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In need for something equivalent to the continuity-definition of real functions I use the following definition of "coarse-continuity" for sequences. Has it been known already? Has it even got a name?

Definition: A function $f(x)$ with $x \in \mathbb{N}$ is called coarsely continuous if and only if there exists a fixed positive constant $C$ such that
${\forall}$ $x, y \in \mathbb{N}$, $|y-x| \ge 1$ : $\dfrac{|f(y) – f(x)|}{|y-x|} < C$.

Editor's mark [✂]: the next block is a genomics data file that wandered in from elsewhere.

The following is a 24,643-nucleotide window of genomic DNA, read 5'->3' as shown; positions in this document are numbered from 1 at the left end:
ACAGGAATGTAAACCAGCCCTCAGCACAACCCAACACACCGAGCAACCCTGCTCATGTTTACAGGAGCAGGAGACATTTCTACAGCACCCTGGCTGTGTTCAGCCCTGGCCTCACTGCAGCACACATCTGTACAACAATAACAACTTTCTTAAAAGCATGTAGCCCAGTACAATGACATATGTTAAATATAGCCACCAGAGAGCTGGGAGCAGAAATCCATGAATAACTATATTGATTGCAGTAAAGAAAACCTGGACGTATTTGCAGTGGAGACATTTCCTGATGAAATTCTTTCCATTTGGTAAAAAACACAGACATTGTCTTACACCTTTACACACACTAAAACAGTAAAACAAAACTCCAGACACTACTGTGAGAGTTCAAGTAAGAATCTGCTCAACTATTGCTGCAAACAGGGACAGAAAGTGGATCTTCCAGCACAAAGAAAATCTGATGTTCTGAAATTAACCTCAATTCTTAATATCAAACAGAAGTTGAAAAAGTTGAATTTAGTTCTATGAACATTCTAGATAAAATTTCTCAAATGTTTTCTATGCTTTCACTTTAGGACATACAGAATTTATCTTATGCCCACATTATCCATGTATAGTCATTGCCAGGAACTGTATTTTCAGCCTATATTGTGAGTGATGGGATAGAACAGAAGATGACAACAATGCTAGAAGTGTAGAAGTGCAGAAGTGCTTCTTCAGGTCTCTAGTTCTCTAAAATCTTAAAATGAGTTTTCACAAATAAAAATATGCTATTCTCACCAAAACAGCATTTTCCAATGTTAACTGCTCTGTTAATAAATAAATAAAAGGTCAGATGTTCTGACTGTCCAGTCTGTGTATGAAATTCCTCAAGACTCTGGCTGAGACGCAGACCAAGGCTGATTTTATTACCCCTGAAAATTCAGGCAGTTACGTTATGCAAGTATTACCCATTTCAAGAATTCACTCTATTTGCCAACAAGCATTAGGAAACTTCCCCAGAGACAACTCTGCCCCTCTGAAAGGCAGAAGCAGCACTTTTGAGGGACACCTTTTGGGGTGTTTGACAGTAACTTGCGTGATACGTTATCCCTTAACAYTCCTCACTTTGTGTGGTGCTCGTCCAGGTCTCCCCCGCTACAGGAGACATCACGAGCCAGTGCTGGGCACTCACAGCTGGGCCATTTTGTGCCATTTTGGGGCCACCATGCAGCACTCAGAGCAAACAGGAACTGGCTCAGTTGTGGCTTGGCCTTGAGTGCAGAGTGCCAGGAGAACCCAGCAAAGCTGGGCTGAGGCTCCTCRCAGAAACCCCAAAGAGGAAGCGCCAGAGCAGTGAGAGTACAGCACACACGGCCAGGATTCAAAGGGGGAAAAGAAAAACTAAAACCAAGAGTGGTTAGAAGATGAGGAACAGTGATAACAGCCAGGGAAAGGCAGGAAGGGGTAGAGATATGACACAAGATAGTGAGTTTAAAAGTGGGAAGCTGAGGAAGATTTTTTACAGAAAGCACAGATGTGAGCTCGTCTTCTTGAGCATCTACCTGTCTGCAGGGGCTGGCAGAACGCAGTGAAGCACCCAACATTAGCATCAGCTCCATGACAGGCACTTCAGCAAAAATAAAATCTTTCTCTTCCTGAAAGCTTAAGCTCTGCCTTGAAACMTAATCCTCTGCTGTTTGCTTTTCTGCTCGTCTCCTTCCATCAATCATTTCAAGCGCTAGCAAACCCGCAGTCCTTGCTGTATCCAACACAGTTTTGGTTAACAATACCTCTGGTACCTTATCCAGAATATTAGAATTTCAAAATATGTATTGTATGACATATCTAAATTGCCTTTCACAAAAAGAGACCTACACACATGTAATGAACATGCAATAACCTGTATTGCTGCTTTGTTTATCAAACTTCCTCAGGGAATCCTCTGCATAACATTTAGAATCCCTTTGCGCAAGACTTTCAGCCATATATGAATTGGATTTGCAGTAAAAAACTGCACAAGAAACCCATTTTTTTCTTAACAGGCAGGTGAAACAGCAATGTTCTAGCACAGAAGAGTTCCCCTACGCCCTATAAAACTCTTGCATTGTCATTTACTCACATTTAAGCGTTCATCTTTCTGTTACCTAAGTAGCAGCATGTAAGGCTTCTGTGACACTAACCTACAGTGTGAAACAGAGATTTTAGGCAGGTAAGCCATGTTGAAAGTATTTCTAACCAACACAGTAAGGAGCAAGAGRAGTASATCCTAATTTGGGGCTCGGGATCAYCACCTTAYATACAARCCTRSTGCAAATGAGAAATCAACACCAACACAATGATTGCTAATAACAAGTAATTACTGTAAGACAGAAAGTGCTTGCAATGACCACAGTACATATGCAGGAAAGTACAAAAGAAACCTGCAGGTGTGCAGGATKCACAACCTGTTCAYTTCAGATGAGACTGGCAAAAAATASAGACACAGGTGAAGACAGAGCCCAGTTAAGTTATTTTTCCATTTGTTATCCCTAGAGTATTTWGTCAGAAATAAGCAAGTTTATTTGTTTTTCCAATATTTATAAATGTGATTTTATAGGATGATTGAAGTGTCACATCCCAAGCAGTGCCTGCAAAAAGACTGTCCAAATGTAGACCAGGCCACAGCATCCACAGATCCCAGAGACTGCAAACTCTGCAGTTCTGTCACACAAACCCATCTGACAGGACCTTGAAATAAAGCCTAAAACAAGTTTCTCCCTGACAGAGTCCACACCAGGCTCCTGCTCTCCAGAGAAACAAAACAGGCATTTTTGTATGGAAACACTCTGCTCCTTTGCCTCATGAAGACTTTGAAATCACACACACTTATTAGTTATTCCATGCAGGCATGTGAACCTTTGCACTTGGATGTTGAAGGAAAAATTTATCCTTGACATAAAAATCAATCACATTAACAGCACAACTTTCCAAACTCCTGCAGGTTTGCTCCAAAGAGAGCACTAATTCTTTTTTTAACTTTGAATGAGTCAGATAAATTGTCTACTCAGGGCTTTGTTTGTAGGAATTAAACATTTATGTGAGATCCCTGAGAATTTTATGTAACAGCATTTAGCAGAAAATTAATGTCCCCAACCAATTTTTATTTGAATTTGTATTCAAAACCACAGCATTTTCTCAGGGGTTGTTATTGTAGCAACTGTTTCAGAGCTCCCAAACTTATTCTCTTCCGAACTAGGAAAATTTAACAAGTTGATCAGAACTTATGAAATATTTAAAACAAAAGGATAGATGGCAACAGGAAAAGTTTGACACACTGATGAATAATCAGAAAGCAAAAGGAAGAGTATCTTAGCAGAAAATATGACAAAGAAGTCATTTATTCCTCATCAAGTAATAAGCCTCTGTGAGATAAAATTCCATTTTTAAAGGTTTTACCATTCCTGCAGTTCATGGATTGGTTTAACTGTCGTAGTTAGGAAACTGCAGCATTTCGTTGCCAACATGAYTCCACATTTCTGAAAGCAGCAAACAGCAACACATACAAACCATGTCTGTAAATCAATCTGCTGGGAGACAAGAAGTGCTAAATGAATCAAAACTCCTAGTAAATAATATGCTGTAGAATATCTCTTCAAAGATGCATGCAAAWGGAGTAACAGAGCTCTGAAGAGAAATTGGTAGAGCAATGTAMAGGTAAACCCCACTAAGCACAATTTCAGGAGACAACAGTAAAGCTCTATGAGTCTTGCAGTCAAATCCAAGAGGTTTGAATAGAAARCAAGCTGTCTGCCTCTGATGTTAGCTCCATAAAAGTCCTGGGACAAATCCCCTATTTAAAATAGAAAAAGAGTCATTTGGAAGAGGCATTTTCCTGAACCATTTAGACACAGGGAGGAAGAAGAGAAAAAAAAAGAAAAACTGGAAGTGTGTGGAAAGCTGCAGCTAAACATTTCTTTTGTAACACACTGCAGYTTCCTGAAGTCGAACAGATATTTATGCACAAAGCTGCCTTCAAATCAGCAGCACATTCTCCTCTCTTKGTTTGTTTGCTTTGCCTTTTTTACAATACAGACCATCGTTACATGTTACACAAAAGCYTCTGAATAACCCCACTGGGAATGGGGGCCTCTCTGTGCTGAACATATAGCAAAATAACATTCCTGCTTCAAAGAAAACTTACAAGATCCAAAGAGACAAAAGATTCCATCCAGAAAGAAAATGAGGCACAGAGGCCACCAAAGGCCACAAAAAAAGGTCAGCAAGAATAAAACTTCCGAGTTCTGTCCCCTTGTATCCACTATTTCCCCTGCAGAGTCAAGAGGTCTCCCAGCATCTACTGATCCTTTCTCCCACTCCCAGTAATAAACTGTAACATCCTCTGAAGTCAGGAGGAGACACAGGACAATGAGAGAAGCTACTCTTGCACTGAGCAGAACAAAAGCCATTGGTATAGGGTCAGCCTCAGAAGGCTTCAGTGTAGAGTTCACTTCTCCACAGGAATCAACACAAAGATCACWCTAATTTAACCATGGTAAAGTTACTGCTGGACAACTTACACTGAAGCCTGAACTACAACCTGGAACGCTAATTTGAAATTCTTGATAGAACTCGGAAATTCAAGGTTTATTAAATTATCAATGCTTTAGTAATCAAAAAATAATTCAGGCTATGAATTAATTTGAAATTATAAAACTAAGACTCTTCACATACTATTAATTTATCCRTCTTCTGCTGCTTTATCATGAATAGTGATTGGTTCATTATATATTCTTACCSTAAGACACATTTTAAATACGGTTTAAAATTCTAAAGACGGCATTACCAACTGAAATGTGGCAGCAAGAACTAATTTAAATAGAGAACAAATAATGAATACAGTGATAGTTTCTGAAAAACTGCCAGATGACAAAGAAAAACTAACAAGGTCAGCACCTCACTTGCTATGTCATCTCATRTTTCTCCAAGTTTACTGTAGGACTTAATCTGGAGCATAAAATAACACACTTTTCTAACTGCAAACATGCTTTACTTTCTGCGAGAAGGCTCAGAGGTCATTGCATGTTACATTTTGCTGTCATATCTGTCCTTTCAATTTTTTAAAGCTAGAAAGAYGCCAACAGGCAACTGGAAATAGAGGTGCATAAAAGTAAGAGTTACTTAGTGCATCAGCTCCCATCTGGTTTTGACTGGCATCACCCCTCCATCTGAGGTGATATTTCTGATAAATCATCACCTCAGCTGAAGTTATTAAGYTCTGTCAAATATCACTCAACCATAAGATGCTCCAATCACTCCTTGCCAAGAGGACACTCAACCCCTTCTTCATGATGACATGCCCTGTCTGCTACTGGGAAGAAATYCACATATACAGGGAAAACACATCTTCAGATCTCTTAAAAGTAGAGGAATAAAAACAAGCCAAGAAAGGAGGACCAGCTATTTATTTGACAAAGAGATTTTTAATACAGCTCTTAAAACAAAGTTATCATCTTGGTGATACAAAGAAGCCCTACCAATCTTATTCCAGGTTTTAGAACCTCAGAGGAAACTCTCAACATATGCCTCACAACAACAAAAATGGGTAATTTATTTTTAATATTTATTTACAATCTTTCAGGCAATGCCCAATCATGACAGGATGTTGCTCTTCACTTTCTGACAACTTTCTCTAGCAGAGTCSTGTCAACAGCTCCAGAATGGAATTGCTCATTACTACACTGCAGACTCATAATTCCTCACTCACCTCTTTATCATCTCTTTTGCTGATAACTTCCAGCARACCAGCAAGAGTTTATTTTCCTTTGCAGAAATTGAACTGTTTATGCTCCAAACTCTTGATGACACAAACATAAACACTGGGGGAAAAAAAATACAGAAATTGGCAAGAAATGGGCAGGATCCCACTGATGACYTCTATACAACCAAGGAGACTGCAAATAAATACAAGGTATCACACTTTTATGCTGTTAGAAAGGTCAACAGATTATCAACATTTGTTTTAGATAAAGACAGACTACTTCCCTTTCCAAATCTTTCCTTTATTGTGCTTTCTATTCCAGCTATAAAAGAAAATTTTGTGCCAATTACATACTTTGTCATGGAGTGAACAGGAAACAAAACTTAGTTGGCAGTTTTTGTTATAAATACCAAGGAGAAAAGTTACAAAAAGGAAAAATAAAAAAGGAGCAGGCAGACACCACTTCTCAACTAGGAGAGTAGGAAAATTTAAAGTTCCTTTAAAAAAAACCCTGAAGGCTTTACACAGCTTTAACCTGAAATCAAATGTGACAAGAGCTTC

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Functions like this are called Lipschitz. The definition works for maps between any two metric spaces. There is also the notion of being coarse lipschitz:

If you have a function $f : X \to Y$ between two metric spaces, and constants $K \geq 1$ and $C \geq 0$, then $f$ is $(K,C)$--coarse lipschitz if $d_Y(f(x),f(y)) \leq K \ d_X(x,y) + C$ for any $x$ and $y$ in $X$.

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    $\begingroup$ I got confused for a moment, until I saw that Hans's function have domain the natural numbers! So $|y-x|\geq 1$ is just $x\not=y$. So, yeah, Lipschitz it is. $\endgroup$ – Matthew Daws Jul 8 '10 at 19:45

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